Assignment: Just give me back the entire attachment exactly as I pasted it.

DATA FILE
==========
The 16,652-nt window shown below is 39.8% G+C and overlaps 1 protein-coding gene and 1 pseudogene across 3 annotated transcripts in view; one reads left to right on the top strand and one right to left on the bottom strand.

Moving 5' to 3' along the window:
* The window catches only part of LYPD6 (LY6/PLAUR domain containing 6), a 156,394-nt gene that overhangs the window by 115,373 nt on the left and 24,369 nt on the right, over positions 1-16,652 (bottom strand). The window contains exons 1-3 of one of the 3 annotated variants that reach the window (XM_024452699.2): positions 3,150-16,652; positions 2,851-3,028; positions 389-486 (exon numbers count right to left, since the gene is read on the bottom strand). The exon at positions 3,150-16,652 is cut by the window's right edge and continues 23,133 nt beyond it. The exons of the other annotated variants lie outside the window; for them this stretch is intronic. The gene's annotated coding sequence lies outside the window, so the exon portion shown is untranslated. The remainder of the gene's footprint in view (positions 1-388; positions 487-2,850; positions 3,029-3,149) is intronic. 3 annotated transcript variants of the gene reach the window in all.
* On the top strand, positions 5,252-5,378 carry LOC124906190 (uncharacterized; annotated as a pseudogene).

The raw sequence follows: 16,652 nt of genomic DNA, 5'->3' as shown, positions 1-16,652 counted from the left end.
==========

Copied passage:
The 16,652-nt window shown below is 39.8% G+C and overlaps 1 protein-coding gene and 1 pseudogene across 3 annotated transcripts in view; one reads left to right on the top strand and one right to left on the bottom strand.

Moving 5' to 3' along the window:
* The window catches only part of LYPD6 (LY6/PLAUR domain containing 6), a 156,394-nt gene that overhangs the window by 115,373 nt on the left and 24,369 nt on the right, over positions 1-16,652 (bottom strand). The window contains exons 1-3 of one of the 3 annotated variants that reach the window (XM_024452699.2): positions 3,150-16,652; positions 2,851-3,028; positions 389-486 (exon numbers count right to left, since the gene is read on the bottom strand). The exon at positions 3,150-16,652 is cut by the window's right edge and continues 23,133 nt beyond it. The exons of the other annotated variants lie outside the window; for them this stretch is intronic. The gene's annotated coding sequence lies outside the window, so the exon portion shown is untranslated. The remainder of the gene's footprint in view (positions 1-388; positions 487-2,850; positions 3,029-3,149) is intronic. 3 annotated transcript variants of the gene reach the window in all.
* On the top strand, positions 5,252-5,378 carry LOC124906190 (uncharacterized; annotated as a pseudogene).

The raw sequence follows: 16,652 nt of genomic DNA, 5'->3' as shown, positions 1-16,652 counted from the left end.